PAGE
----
We traveled so far and your friendship meant everything. It was very difficult, but there were moments of beauty. Everything ends. I am not afraid. — Station Eleven

For further reading (leaving the blog): My first impressions of Station ElevenIt’s the end of the world as she knows it (NewYork Times Book Review)

Apocalypse vs. Dystopia: Some Definitions

This essay briefly discusses The Handmaid’s Tale (Margaret Atwood; 1985); The Children of Men (P.D. James; 1992); Oryx and Crake (Atwood; 2003) and The Year of the Flood (Atwood; 2009); The Gate to Women’s Country (Sheri S. Tepper; 1988); Where Late the Sweet Birds Sang (Kate Wilhelm; 1976); Always Coming Home (Ursula K. Le Guin; 1985). There are no spoilers beyond very brief summaries.

I have noticed that two sub-genres frequently get confused: the dystopian story and the post-apocalyptic story. While these two areas of future storytelling may overlap, they don’t mean the same thing at all. So let’s define some terms, shall we?

We’ll begin with apocalypse. An apocalyptic story is one that depicts the end of modern human civilization as we know it, usually due to some cataclysmic event. A nuclear war, a meteor impacting the Earth, a zombie uprising, a 99-percent fatal epidemic — all of these things can usher in the apocalypse. A post-apocalyptic story concerns itself with what happens after that apocalyptic event, whether immediately following it or far, far in the future.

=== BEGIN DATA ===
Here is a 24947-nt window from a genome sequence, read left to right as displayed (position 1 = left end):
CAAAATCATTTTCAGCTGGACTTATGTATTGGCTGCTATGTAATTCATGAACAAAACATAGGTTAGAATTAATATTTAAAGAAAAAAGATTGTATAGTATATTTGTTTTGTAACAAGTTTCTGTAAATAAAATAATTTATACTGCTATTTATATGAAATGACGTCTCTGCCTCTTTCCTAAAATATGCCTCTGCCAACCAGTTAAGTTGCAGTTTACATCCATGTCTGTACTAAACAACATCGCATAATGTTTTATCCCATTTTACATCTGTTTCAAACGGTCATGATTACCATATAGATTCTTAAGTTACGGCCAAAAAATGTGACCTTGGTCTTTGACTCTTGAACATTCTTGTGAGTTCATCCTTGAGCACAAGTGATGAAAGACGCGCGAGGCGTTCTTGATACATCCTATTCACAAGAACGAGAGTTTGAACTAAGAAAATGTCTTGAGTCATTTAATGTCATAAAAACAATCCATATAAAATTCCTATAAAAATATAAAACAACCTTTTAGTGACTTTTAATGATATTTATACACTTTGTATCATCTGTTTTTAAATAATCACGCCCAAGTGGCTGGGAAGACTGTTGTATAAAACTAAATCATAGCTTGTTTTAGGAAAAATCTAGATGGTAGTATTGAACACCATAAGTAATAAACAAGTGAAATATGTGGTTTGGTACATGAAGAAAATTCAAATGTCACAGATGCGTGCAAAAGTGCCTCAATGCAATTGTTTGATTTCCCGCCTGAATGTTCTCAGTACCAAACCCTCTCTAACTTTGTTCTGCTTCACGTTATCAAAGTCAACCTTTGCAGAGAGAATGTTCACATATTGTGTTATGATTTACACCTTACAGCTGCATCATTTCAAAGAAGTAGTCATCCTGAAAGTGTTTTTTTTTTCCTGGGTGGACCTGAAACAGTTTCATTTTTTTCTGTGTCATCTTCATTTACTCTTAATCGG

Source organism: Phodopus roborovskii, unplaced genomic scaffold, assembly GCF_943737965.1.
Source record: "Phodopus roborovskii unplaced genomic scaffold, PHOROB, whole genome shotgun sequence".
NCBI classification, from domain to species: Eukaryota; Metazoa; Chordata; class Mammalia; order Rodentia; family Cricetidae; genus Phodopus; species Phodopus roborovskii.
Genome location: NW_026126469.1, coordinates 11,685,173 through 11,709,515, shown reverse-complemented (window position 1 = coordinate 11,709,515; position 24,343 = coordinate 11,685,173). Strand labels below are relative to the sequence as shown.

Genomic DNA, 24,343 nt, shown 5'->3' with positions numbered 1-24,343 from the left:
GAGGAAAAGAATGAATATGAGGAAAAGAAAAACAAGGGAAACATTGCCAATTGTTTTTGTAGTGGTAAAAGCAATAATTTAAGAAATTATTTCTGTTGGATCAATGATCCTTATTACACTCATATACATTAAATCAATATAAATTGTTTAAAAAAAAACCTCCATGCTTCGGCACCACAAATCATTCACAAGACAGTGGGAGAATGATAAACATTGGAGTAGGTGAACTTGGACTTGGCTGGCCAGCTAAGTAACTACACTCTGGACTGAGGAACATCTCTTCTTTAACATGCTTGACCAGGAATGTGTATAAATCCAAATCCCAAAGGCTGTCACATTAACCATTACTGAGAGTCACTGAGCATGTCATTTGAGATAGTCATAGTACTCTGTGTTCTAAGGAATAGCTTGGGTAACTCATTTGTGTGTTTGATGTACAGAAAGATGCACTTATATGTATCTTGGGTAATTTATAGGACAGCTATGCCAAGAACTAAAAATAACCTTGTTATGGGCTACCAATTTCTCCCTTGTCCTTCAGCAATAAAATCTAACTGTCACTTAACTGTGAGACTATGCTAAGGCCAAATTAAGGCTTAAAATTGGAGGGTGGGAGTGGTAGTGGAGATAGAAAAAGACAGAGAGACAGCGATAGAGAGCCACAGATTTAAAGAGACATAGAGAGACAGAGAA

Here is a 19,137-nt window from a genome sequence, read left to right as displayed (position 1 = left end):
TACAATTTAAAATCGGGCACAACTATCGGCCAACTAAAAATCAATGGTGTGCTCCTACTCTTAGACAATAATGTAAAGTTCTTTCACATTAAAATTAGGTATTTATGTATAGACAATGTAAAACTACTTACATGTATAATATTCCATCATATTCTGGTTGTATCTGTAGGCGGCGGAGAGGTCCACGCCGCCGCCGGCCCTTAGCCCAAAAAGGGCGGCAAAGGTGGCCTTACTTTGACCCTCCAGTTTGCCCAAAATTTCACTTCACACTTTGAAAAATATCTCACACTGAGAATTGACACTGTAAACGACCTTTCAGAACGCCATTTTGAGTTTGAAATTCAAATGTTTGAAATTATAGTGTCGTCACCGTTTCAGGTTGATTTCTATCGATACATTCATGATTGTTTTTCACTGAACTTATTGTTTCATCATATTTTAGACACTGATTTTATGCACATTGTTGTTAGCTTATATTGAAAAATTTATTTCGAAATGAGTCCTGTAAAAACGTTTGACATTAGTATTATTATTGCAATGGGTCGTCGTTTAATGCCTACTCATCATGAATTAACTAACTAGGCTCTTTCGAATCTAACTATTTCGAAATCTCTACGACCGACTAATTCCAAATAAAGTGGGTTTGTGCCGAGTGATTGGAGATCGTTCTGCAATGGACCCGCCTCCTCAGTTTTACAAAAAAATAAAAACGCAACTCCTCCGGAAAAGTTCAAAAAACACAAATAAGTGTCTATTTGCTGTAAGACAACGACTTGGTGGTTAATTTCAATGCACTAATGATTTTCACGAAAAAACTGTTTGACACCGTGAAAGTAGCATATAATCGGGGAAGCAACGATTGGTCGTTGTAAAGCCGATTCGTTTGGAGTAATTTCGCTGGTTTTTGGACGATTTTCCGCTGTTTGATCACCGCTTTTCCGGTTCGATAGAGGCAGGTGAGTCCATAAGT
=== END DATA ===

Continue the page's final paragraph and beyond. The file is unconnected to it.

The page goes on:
Often what happens is the rise of new societies. These societies may sometimes be dystopias. A dystopia is the opposite of a utopian society. Utopias are pretty much perfect, providing for the needs of all of their citizens. Dystopias, on the other hand, are usually oppressive, totalitarian, and violent.

Utopian and dystopian societies do not have to arise out of an apocalyptic event, however. 1984 and Brave New World are both classics of the dystopian sub-genre that do not contain an apocalypse. Or take, for example, The Handmaid’s Tale, which is often mis-classified as post-apocalyptic. In that novel, a fundamentalist Christian group overthrows the current government and establishes a totalitarian society that enslaves women. Although environmental degradation has caused widespread infertility, no true apocalypse takes place. In fact, the primary point of view of the novel is of a future society looking back on this time in history.

From the movie version of The Children of Men.
From the movie version of The Children of Men; forced fertility testing is very dystopian.